Real Estate Corner:
Voters in Lakewood, a Denver suburb, approve cap on new housing construction

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Voters in Lakewood, a Denver suburb and Colorado’s fifth-largest city, approved a ballot initiative that caps new residential construction.

The Denver Post reports that almost 53 percent of the tally, or 18,771 votes, was in favor versus 47 percent, or 16,913 votes, against.

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The best Google marketing tools for businesses

Whether you’re a new business or one that’s been a part of the landscape for years, you want to take advantage of every tool that has the potential to increase your online visibility.

To that end, Google offers a multitude of free (and paid) services that businesses can use to their benefit. From designing a more intuitive website that also tracks site traffic to improving your website’s SEO rank, these Google services should be part of your company’s marketing arsenal.

Google Trends
Google Trends isn’t your everyday SEO tool. The search feature is all about products and topics that are currently trending, and a large part of your marketing strategy should be focused on understanding how your target audience can find you.

With Google Trends, businesses can monitor industry trends and test specific words, terms and phrases in their marketing vernacular to see how well they hold up.

Updated in real time, this tool enables businesses to evaluate the popularity of their marketing language and compare them against other keyword variations, a feature that can be helpful in getting new keyword suggestions.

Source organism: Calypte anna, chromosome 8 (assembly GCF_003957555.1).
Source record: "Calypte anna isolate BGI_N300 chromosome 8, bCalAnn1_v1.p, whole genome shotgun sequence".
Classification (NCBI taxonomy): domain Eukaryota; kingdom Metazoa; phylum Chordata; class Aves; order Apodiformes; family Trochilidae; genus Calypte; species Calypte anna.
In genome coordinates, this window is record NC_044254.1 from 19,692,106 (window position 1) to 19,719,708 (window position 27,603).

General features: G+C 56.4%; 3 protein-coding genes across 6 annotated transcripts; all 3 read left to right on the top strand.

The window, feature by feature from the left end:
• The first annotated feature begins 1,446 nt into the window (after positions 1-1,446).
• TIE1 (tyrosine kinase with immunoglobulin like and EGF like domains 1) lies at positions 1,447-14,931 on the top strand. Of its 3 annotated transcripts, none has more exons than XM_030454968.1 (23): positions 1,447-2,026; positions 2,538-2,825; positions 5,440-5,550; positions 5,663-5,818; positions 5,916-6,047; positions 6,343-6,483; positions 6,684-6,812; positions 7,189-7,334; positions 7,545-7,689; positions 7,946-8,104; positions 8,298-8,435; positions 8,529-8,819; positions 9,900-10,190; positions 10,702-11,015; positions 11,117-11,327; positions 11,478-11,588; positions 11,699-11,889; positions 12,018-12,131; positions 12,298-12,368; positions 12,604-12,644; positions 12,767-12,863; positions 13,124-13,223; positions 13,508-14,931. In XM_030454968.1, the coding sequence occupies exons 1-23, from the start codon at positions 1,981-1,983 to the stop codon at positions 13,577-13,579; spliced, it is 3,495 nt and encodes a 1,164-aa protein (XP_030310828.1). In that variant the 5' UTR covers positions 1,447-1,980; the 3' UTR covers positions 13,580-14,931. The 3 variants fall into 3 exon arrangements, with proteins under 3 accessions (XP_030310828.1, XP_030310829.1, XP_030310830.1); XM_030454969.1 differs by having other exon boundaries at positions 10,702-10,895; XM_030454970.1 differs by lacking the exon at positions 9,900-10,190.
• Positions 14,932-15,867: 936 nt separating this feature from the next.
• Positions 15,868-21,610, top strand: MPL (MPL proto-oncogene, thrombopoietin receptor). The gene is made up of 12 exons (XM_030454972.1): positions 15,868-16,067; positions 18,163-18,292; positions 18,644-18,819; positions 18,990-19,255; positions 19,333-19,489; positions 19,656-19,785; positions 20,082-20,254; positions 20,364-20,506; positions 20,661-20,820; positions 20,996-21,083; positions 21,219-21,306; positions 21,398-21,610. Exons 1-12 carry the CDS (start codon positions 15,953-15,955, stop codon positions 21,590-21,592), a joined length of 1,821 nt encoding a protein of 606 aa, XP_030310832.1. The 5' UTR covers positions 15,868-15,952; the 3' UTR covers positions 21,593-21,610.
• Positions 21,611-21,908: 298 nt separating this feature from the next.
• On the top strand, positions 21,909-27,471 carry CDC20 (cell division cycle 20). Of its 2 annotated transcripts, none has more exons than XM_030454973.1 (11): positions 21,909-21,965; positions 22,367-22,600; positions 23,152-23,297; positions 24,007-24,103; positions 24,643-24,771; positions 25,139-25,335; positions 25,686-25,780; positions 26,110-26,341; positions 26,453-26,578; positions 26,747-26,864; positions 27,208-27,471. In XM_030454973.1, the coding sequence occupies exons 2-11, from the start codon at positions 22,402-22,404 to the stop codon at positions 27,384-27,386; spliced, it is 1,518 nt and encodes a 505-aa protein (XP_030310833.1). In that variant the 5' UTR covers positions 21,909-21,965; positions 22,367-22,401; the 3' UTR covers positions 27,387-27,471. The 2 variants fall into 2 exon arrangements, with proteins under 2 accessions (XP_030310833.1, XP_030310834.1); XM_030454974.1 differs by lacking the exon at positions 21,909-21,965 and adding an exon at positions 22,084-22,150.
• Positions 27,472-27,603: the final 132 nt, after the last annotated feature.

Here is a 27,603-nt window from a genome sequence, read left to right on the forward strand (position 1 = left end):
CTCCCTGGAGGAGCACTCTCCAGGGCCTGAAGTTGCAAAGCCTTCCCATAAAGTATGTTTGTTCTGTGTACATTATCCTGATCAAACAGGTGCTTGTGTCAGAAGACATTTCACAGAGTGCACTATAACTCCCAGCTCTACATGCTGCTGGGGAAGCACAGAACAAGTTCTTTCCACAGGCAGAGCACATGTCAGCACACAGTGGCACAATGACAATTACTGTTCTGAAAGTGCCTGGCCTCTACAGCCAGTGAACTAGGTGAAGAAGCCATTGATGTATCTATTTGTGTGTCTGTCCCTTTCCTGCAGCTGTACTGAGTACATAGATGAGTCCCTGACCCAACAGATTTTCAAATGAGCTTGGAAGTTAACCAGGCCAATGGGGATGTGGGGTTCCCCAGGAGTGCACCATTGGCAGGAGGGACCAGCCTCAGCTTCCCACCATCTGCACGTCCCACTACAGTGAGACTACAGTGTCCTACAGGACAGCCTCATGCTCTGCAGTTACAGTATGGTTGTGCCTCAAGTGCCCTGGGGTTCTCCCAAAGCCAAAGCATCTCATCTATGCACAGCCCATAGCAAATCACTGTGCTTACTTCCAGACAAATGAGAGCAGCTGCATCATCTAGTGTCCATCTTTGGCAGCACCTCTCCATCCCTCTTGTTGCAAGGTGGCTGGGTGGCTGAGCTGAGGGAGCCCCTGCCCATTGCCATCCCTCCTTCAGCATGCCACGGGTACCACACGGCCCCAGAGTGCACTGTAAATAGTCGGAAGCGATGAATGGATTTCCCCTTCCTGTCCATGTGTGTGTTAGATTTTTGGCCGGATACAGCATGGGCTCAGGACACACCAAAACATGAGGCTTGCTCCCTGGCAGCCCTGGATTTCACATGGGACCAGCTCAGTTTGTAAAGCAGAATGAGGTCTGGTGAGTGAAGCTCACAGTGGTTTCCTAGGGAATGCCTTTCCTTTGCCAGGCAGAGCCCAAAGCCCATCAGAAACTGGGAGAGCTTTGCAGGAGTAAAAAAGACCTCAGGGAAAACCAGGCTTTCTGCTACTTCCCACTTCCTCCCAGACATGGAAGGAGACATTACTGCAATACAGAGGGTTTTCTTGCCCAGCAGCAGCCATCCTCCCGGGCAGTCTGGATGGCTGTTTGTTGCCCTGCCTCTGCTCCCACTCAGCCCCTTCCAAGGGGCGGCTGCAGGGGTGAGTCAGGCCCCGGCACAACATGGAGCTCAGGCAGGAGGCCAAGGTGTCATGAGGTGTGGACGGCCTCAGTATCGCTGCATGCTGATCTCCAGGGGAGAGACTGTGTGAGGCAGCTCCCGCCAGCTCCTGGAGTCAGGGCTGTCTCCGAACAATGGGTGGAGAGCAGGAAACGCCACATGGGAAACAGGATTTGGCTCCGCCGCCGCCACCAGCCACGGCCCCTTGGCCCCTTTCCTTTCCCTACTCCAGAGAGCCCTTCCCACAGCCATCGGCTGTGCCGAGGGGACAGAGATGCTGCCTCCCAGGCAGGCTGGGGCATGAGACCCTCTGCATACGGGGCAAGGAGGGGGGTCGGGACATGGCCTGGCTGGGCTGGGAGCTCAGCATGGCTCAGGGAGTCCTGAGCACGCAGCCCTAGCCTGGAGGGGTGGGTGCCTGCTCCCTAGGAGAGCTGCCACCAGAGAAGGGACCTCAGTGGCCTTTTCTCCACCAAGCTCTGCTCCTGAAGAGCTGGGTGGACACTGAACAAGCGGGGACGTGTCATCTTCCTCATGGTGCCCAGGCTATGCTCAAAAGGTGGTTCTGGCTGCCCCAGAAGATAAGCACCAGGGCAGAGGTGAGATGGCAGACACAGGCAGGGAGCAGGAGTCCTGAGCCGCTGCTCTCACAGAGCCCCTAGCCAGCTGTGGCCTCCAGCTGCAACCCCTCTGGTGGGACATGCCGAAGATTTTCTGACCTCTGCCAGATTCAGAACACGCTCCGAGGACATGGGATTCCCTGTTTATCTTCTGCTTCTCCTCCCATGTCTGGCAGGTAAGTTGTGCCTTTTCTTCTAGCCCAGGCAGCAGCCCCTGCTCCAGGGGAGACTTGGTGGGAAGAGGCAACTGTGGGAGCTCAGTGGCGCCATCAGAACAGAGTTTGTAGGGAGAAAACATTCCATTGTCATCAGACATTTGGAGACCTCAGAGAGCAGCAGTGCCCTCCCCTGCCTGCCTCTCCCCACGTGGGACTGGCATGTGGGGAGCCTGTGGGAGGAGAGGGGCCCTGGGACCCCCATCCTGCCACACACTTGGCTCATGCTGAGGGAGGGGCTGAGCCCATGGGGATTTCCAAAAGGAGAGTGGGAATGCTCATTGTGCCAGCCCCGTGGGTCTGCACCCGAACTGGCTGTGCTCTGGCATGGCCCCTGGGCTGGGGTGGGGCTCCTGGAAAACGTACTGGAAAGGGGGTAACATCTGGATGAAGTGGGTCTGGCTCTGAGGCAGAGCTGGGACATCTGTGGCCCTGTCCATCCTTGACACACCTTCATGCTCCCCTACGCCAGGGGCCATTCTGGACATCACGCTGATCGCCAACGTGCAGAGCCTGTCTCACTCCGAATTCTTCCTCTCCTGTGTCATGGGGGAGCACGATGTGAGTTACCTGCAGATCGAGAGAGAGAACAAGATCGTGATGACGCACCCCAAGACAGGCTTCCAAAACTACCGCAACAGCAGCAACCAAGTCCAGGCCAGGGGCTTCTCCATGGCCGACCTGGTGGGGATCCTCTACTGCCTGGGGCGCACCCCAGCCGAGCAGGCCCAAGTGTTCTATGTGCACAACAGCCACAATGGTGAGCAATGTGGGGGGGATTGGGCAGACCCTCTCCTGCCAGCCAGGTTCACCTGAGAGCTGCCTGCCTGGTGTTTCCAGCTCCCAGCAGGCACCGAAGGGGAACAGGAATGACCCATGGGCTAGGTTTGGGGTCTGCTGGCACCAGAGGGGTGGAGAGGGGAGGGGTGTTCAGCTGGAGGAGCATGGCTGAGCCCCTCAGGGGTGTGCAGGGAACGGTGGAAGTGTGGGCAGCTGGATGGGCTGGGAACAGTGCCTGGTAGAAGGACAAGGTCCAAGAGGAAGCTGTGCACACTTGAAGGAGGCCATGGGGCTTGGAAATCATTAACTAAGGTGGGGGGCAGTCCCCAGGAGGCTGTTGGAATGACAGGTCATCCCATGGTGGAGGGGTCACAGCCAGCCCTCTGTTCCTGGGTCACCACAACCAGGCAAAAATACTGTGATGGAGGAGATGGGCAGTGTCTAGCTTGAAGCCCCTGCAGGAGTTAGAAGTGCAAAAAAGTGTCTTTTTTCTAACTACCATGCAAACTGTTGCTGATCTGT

Think with Google
Full of industry insights, helpful articles, case studies, research documents, data reports, innovative ad campaigns, videos, digital trends, infographics and interviews with top industry leaders, Think with Google is a one-stop shop digital newsletter that takes a deep dive into consumer trends, marketing insights and industry research.

The site is frequently updated with useful and inspirational content to help drive business growth and reach.

Google My Business
More than 100 billion searches are performed on Google every month, which means that if your business isn’t discoverable in a search, you’re losing out.

Google My Business generates free business profiles that pop up when consumers search for related terms through Google Search and Maps.

By default, Google includes what it knows about a local business, including customer reviews from across the Web. But you can tweak your listing – and attract more customers – by submitting your own information, including photos, offers, promotions, news and text edits to Google Places.